There are five main reasons:
- They will keep more money
- They will get it quicker
- It reduces the stress to your loved ones
- Beneficiary designations generally supersede a will
- It’s easy to do and it’s FREE
Retirement accounts have been established under IRS rules and although it has countless pages of legislation, the best part is if something happens to you, your designated beneficiary will receive the funds from your account, without having to go through the normal process of distributing assets at death called Probate. Probate is costly and time consuming. No matter how clearly you drafted your will, there is still an amount of time designated for people to contest the will and as such the time it takes to distribute an estate can drag on for longer than most would care to deal with. Except of course attorneys.
Because there’s no need for legal due process, your assets in retirement accounts can pass quickly to those you have designated. Generally once notified, the custodian of your assets will assist the beneficiary receive the assets into their name, usually in a timely manner.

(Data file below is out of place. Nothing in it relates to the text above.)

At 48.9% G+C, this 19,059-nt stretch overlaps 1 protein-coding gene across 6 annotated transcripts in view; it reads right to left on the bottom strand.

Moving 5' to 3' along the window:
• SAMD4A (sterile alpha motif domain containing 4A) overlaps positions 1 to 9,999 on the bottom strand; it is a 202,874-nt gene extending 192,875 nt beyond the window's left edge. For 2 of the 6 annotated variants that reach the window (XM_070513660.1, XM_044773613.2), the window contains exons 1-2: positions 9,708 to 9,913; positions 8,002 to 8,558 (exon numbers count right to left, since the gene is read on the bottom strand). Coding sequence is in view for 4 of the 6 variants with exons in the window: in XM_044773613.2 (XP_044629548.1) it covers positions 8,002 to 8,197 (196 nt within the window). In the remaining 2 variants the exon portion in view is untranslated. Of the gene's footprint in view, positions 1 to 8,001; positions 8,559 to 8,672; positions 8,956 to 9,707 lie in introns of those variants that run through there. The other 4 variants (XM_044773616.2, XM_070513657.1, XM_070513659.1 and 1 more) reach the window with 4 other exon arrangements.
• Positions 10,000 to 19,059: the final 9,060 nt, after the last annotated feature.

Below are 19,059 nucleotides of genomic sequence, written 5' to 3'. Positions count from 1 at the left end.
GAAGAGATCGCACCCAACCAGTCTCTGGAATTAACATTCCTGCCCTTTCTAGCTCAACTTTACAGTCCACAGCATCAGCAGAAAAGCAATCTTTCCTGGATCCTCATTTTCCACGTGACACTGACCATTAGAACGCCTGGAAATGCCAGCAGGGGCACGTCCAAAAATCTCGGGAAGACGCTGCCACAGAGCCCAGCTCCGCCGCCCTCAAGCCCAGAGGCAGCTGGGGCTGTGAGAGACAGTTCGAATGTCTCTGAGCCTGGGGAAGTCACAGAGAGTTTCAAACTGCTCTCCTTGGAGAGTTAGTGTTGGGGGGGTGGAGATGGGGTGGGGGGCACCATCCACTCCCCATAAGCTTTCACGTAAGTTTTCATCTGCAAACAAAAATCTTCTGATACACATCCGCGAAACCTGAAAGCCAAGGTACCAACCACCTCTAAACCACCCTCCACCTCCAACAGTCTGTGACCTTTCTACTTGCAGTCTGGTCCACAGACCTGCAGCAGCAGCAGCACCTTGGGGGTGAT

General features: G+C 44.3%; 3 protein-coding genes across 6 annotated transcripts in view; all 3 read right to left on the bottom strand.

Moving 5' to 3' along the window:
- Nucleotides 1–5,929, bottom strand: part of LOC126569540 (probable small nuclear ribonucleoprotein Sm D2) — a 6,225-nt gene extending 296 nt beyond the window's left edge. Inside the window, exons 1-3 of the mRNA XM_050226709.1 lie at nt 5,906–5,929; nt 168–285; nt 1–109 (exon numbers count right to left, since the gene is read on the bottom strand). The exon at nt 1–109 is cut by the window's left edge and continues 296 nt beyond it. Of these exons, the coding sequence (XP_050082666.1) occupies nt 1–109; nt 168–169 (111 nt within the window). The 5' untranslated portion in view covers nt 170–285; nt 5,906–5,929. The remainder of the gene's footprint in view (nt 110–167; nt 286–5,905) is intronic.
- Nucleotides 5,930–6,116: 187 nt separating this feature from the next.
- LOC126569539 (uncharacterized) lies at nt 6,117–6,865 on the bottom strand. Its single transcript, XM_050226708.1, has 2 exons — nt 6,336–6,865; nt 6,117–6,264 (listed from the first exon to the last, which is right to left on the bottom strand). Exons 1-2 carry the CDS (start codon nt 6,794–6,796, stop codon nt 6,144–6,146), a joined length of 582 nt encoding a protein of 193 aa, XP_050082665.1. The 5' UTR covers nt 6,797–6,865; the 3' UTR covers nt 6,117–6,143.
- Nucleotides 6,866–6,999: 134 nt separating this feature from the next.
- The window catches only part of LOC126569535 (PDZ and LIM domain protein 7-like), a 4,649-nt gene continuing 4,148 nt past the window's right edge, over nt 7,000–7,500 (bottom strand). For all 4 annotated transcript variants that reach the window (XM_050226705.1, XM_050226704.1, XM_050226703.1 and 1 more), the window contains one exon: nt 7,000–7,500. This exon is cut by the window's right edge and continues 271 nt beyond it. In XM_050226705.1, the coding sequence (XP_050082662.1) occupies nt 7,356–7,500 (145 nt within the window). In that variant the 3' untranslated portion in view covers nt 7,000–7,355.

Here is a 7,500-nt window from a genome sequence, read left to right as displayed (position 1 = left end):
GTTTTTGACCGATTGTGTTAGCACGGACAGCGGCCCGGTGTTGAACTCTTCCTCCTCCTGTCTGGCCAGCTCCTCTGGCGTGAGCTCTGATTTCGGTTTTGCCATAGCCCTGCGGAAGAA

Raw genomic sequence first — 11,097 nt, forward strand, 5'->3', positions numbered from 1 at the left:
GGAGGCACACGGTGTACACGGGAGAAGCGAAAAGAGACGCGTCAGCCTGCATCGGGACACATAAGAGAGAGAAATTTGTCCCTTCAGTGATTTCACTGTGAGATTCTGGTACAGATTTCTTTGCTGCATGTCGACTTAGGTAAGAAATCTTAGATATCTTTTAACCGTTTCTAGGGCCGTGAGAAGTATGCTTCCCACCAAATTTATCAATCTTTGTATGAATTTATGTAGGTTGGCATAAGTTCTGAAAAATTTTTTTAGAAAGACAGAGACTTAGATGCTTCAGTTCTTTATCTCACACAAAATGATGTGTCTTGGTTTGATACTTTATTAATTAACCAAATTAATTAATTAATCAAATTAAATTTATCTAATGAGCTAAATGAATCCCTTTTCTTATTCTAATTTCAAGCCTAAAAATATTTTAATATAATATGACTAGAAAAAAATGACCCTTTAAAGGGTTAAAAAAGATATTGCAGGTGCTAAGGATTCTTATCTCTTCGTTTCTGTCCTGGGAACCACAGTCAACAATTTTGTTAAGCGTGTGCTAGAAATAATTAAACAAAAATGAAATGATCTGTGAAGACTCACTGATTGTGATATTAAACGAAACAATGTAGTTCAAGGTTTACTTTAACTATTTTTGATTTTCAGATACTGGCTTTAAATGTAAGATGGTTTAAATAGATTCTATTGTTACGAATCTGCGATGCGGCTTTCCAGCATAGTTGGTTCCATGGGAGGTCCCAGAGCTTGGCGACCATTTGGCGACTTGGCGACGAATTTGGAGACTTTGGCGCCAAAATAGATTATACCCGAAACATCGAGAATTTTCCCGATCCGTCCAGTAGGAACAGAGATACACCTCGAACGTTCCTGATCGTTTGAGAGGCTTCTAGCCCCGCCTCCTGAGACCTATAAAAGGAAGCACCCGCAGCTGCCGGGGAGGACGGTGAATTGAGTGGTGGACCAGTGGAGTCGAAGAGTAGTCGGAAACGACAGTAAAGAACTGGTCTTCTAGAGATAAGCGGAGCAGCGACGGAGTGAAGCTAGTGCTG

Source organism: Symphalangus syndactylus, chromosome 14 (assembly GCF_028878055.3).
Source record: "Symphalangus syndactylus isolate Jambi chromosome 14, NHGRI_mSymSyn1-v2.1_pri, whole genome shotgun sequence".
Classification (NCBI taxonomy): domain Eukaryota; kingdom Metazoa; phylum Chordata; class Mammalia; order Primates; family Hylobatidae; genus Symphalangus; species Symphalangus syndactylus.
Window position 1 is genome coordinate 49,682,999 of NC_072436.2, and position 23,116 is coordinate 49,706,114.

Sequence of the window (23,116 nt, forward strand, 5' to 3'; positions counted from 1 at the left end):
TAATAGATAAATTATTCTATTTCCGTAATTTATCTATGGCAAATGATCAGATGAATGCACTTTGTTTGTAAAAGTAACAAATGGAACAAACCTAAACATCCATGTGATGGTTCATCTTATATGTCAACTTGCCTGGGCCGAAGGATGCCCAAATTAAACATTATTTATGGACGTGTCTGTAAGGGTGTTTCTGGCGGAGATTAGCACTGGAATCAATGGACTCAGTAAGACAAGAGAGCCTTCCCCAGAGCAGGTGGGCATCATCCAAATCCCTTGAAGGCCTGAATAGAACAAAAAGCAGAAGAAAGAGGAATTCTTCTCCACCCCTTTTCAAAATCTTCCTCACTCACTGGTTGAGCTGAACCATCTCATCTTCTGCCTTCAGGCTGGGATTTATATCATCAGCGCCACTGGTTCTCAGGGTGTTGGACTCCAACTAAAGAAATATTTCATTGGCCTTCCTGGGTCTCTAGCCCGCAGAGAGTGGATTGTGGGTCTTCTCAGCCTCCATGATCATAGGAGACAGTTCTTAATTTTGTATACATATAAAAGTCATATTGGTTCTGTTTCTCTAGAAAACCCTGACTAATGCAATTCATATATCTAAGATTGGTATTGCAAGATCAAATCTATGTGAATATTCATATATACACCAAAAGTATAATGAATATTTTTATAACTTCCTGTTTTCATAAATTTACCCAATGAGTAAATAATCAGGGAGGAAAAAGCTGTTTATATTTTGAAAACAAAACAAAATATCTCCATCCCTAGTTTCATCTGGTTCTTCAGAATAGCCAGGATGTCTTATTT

The last thing your loved ones need to deal with while grieving is to deal with the complexity and stress of chasing money. Without a designated beneficiary, several calls and meetings will consume your loved ones, while your legacy is getting diminished.
Because IRAs and 401ks fall under ERISA laws, your beneficiary will receive your funds regardless of what your Will states. Life happens and things change. Sometimes it’s hard to get time to get your matters in order, but not this one. Which leads me to the next point…
It’s easy to do, and it’s FREE. Log into your account, select “beneficiary designation” and put the names and percentages that YOU want to receive your hard-earned funds.
Don’t let strangers fight over your funds. Take the time to update your beneficiary now……
Mick Graham, CPM®, AIF®
Branch Manager Raymond James
Financial Advisor Melbourne, FL
The information contained in this report does not purport to be a complete description of the securities, markets, or developments referred to in this material. The information has been obtained from sources considered to be reliable, but we do not guarantee that the foregoing material is accurate or complete. Any opinions are those of Mick Graham and not necessarily those of Raymond James. Expressions of opinion are as of this date and are subject to change without notice.